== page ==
On Thursday, February 28, the Obama Administration submitted a legal brief to the Supreme Court in favor of ruling California’s Proposition 8 unconstitutional.
The Administration filed an amicus, or friend-of-the-court, brief insisting that Proposition 8, which banned same-sex marriage in California, violated the Equal Protection Clause of the Fourteenth Amendment. A friend-of-the-court brief is an offering of case-bearing information to the court, which may be considered or thrown out. The brief also said that discrimination against same-sex couples deserves heightened scrutiny.
In effect, the Administration is siding with those who wish to overturn Proposition 8 and set a standard against similar laws across the country.
This seems to be another glimpse of the President’s “evolution” on the question of legalizing same-sex marriage. At one time he stood for traditional marriage, he but believed the Defense of Marriage Act, a federal law defining marriage as an exclusively heterosexual institution, should be struck down. President Obama said this was an issue that should be handled at the state level.
This evolution was hurried along when in May 2012 Vice-President Joe Biden said at a press conference, “I am absolutely comfortable with the fact that men marrying men, women marrying women, and heterosexual men and women marrying another are entitled to the same exact rights, all the civil rights, all the civil liberties.”
This forced the President to publicly clarify his own views. On May 9, 2012 he said, “I’ve just concluded that for me personally it is important for me to go ahead and affirm that I think same-sex couples should be able to get married.” Since then, the President hasn’t been shy about his views on same-sex marriage.
He was the first president in our history to mention gay rights in an inaugural address, saying, “Our journey is not complete until our gay brothers and sisters are treated like anyone else under the law—for if we are truly created equal, then surely the love we commit to one another must be equal as well.”
Nine states plus the District of Columbia have already legalized same-sex marriage, including Maine, Maryland, and Washington, which were the first to do so as a result of popular vote. In those states, same-sex couples are entitled to the same benefits as are enjoyed by opposite-gender twosomes. This includes tax benefits, Social Security, and family medical leave protections.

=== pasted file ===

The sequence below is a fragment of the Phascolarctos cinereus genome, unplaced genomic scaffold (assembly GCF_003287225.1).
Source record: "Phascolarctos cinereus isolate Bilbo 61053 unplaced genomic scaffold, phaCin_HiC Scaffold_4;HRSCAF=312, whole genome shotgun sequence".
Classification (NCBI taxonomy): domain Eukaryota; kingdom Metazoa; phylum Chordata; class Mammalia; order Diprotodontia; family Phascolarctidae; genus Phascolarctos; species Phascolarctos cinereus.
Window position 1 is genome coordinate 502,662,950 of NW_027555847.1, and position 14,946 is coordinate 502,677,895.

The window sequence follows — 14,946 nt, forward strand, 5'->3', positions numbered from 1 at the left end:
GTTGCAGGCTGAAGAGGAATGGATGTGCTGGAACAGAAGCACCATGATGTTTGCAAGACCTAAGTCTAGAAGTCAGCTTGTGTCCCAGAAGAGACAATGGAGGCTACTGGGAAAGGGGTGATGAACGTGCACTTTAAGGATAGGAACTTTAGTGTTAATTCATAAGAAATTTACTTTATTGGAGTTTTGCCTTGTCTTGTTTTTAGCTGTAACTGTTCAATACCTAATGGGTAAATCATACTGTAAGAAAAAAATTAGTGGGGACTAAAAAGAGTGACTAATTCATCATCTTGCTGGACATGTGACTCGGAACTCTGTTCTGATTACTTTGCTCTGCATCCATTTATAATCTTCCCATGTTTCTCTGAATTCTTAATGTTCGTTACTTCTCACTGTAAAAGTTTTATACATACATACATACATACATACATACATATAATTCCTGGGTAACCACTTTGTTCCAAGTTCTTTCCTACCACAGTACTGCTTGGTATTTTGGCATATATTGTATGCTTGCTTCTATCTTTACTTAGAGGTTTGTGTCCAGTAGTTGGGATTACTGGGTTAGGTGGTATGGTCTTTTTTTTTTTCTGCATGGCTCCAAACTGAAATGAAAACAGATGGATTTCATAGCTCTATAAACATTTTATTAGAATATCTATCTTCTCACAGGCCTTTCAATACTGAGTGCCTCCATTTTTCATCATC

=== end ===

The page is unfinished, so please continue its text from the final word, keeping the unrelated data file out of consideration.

The new move by the Obama Administration to file the friend-of-the-court brief is worth noting because the Administration was under no political obligation to get involved. The President could have simply let the two California couples who are appealing to the Supreme Court continue unaided by the White House in their fight to overturn Proposition 8. In a White House briefing on Friday, March 1, President Obama said the brief represented his Administration’s position on the matter, and that he wanted to help overturn something he thought unconstitutional and unfair.
In my opinion, the fact that we’re describing the issue as “marriage equality” rather than “gay” or “same-sex marriage” is of great value to the cause. The vocabulary of equality and fairness appeals to our national creed. Instead of using identity politics and demanding that special treatment be paid to a long-oppressed minority, the marriage equality movement has perhaps unconsciously enlisted public support by phrasing itself in moral terms rather than merely political ones. This is heartening news at a time when we need to be reminded of our country’s greatness. Most of our successful progressive movements have played a similar tune—a tune that shows the timeless dichotomy between the young and the old.
Image by JUZ © from http://www.flickr.com/photos/youthoughtyouhaditgood/8507055361/